Manchester City are on course to secure a rare treble in English football after being crowned Premier League champions at the weekend.
Pep Guardiola’s side are hoping to emulate Manchester United’s 1999 success, which saw them win the Premier League, FA Cup and Champions League in the same season. City wrapped up the domestic title after second-placed Arsenal lost 1-0 to Nottingham Forest on Saturday (20 May).
They will take on Man Utd in the FA Cup final at Wembley on 3 June before heading to Istanbul for the Champions League final a week later. They will face Serie A giants Inter Milan on 10 June.
Any Cityzens hoping to make it to either game will face stiff competition for tickets. The FA Cup final allocation for City’s fans is 30,500 while just short of 20,000 tickets will be available for the Champions League clash - although many of these will go to club staff, players’ families and the club’s directors and its owner. It means some people are likely to seek out alternative means to get hold of a ticket, which could open them up to being scammed.
So, if you’re a Man City fan with dreams of being in Istanbul to witness the treble, how can you avoid ticket fraud?
How can you get Champions League Final tickets?
Official Champions League final tickets have been made available in three different ways. A lottery that allowed fans to apply for tickets in the hope their club made it to the final closed on 28 April.
Major football sponsors are likely to have access to tickets, and may offer their employees the chance to attend. But the most realistic way of getting to Istanbul is to go through the Man City website.
To be in with a shout of getting tickets, you have to be a season ticket holder and part of the club’s UEFA Cup Scheme, the members of which have been given priority access. The club has given all season ticket holders wanting to go to Turkey an access code to the UEFA ticketing site, which will allow them to access the ticket sale (the date for which has not been made public, but fans will be informed in advance).
If tickets are left over after season ticket holders have had access to them (an unlikely eventuality), Man City says Cityzens Matchday Members will then get access. But the chances are that you may have to content yourself with watching the game on TV.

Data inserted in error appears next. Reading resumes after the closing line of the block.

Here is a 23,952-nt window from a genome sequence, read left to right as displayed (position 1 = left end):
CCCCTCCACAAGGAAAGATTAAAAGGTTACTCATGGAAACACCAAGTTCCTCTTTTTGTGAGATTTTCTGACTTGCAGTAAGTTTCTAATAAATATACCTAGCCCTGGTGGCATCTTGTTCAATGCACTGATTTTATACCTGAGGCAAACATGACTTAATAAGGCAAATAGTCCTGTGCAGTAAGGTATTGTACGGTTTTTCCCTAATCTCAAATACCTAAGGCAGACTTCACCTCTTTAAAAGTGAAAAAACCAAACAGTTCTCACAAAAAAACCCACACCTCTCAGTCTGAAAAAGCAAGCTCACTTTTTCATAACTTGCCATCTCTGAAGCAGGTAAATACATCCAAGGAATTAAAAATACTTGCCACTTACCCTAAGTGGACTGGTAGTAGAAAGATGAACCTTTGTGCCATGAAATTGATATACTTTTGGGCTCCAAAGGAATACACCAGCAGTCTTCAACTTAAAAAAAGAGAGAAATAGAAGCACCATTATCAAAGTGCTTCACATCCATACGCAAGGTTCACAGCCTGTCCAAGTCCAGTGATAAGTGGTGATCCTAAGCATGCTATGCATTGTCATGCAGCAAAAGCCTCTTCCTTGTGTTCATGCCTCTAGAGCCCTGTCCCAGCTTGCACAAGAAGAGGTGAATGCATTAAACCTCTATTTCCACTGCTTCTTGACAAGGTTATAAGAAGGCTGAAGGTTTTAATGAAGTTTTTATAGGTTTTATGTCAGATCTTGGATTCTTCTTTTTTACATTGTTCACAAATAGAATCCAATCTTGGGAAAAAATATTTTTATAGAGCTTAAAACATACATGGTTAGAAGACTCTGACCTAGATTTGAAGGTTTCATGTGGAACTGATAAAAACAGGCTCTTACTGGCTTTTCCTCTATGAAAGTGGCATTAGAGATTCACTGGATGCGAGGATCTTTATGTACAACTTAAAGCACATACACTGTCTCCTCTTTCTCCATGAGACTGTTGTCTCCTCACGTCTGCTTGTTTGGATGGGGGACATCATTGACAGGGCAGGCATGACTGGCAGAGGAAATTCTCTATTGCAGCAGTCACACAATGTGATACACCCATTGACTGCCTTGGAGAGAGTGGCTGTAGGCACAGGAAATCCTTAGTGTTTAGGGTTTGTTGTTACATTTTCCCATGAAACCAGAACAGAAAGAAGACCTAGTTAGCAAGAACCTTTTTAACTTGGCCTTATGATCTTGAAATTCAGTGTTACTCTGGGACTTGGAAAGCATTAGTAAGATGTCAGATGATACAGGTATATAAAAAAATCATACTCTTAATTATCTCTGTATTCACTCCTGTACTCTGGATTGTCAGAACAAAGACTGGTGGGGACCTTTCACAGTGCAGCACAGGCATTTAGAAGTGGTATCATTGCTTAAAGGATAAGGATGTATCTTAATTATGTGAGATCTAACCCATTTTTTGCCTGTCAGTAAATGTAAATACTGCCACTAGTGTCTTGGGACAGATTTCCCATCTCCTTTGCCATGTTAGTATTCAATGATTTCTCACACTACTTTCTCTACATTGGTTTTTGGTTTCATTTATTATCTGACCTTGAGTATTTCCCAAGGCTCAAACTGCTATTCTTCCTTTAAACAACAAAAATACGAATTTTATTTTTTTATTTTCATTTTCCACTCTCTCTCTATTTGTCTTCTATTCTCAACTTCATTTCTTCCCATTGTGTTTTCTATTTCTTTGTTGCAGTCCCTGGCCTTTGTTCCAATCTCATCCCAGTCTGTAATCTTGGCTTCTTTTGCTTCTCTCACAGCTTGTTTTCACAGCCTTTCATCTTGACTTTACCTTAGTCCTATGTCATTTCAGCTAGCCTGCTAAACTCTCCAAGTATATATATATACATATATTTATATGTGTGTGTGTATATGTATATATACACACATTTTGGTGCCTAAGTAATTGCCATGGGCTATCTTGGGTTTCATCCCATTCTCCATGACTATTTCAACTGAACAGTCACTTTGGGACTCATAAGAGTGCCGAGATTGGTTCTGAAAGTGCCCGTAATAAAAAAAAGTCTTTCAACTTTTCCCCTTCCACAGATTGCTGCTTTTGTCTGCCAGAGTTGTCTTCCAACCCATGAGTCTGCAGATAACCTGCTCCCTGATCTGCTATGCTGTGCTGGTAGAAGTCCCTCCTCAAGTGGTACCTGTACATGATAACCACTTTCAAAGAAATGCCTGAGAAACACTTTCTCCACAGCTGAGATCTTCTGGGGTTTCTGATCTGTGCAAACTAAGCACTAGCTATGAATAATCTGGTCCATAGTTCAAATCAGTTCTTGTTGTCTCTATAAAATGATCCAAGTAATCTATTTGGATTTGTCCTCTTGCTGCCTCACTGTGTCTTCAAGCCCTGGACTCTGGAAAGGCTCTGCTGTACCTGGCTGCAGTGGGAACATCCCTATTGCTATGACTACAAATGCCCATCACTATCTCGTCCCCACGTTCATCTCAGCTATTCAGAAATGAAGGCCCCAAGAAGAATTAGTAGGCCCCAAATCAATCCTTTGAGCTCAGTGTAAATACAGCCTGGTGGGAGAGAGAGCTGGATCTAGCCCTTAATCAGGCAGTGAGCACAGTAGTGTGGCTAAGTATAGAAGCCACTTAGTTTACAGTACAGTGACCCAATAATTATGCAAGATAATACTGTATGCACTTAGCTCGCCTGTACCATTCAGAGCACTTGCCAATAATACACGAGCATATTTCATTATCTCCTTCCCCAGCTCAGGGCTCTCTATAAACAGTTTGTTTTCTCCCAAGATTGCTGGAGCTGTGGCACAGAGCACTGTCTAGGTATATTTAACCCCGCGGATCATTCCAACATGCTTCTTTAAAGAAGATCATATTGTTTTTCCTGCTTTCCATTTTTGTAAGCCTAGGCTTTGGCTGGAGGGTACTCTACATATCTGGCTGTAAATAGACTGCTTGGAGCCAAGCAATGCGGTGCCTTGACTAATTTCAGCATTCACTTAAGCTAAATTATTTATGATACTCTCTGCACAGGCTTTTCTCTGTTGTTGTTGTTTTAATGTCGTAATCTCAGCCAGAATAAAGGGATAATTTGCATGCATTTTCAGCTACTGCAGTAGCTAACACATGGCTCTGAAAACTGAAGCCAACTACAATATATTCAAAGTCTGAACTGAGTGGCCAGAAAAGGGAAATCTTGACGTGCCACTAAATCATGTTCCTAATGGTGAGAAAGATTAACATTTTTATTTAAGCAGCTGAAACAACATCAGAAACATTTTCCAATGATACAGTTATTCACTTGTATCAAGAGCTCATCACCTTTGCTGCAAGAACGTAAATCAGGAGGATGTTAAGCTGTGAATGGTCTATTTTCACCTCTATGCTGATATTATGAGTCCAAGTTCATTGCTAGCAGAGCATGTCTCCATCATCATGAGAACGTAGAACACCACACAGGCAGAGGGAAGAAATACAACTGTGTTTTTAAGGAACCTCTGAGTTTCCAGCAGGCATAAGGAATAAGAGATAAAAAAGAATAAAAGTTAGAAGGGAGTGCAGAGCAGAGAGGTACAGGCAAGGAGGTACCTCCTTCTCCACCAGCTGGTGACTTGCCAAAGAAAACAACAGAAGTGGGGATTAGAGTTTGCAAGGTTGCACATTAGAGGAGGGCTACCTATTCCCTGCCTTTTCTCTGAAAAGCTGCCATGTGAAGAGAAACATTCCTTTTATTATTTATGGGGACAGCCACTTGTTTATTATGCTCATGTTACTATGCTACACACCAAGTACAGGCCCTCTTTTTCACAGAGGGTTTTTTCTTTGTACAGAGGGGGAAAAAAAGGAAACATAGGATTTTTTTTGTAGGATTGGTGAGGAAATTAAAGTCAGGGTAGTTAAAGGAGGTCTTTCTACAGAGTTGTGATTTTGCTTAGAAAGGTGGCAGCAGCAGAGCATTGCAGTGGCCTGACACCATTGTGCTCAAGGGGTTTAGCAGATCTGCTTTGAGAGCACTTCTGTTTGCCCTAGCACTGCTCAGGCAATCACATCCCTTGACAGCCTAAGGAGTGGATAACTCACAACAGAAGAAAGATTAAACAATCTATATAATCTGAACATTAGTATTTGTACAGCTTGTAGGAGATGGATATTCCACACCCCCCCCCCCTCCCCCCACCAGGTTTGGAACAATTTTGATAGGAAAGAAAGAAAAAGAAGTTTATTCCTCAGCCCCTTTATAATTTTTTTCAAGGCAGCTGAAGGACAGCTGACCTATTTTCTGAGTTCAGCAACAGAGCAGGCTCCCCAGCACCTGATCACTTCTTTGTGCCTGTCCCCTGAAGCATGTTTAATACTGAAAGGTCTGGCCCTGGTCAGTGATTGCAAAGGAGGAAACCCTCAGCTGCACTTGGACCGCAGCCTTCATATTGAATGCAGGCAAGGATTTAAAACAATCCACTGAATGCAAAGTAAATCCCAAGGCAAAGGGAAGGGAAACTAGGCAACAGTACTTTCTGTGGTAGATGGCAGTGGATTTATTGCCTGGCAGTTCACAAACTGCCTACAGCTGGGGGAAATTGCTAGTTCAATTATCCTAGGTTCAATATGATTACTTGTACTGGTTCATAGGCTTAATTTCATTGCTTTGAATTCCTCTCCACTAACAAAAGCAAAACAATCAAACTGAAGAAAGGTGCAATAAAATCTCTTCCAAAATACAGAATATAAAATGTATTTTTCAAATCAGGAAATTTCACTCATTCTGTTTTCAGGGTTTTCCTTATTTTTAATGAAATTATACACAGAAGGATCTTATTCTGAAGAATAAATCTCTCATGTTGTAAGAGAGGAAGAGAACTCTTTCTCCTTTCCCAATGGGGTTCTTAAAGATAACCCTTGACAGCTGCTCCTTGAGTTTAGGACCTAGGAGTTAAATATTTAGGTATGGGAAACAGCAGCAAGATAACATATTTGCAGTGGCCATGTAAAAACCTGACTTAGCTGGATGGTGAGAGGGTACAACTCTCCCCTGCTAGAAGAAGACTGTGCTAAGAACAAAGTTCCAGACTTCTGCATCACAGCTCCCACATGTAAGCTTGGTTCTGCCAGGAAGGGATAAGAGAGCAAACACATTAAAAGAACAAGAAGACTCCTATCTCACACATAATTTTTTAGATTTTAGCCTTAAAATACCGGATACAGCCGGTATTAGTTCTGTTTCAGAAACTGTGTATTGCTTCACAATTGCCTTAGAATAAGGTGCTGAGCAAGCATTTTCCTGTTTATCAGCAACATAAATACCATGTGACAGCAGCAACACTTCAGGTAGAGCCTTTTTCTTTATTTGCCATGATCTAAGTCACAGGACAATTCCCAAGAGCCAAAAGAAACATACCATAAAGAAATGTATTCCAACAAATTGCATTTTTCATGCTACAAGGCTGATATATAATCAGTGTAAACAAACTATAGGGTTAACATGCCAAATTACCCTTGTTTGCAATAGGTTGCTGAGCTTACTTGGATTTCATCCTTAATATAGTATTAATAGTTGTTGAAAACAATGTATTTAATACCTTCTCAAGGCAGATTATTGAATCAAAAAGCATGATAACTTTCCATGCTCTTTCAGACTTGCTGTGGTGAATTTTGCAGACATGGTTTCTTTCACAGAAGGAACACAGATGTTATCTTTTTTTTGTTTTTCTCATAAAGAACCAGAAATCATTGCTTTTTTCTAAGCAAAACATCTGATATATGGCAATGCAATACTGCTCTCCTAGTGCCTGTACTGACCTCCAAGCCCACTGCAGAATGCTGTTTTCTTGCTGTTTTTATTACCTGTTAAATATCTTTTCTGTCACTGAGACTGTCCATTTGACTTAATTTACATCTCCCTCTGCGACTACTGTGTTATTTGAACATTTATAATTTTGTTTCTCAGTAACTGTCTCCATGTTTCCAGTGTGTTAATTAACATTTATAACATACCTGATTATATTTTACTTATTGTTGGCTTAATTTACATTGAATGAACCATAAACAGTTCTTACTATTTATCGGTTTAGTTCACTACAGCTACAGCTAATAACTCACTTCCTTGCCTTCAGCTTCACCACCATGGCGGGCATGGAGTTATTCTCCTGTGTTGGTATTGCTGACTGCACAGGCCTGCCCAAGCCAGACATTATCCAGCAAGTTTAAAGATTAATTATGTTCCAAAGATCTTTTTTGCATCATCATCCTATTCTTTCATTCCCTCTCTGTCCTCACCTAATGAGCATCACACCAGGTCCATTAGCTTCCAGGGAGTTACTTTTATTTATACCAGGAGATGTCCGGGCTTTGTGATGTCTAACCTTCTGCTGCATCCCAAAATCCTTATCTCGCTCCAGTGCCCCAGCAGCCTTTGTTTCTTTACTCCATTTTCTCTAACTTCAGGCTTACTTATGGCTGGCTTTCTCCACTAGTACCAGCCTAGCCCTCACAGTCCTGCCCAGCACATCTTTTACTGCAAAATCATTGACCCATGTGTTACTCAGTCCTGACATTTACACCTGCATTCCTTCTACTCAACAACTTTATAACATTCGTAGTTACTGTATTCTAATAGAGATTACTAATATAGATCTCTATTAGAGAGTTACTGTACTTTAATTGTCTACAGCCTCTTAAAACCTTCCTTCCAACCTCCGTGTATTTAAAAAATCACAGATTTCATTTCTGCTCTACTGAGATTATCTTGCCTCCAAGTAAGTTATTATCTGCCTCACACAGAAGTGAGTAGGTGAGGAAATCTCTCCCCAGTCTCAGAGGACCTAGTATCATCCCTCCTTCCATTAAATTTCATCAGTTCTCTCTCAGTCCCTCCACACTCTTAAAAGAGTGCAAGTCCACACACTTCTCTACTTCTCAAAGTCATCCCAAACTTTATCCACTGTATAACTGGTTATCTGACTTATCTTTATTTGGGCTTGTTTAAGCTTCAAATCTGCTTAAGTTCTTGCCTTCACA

How much are Champions League final tickets?
According to Manchester City’s website, tickets are priced in four different categories. These are:
- Category 1: £599
- Category 2: £425
- Category 3: £156
- Category 4: £61
Wheelchair users will have access to 79 bays inside the stadium with prices set at £61. These fans will be able to bring a companion with them for free.
How can you avoid ticket fraud?
On its website, Man City advises fans that buying tickets from an unauthorised source (i.e. outside of club or UEFA channels) means they will run the risk of not being able to get into the game and losing the money they have paid for them. The club warns tickets sold by touts are likely to be void and could see you get removed from the stadium.
Only buying tickets from an official source is one of the five key tips City of London Police’s UK-wide anti-scams squad Action Fraud has provided as part of its summer campaign to protect fans from scammers. The other four are:
- Don’t pay for tickets via bank transfer, especially if you’re buying them off someone you don’t know. If you’re confident the tickets aren’t counterfeit, you should use a credit card or a digital payment service like PayPal, as these may let you get your money back if you’re defrauded.
- Ensure you have different passwords set on your different accounts. For example, your personal email password should not be the same as the one you use for your football club’s ticketing site. Action Fraud recommends using three random words to create a strong, memorable password, and to activate two-step verification on all of your accounts.
- Watch out for unsolicited emails, texts or adverts offering ticket deals that seem to be too good to be true. These could be from a phishing or smishing scam.
- If you’re buying tickets from an official-seeming company, check whether they are a member of the Society of Ticket Agents and Retailers (STAR). If they are, the firm has signed up to a strict set of standards and you can make a claim against them through STAR’s Alternative Dispute Resolution service should your tickets prove to be fake.
Payment services provider Takepayments has also released advice ahead of the coming weeks’ footballing action. It has urged people to look out for Strong Customer Authentication compliance - a sign that a ticketing website is legitimate and secure. Websites operating this sort of system will ask for two levels of authorisation when you make a purchase - for example, they may ask for a one-time passcode (OTP) or for you to go into your banking app to confirm a payment.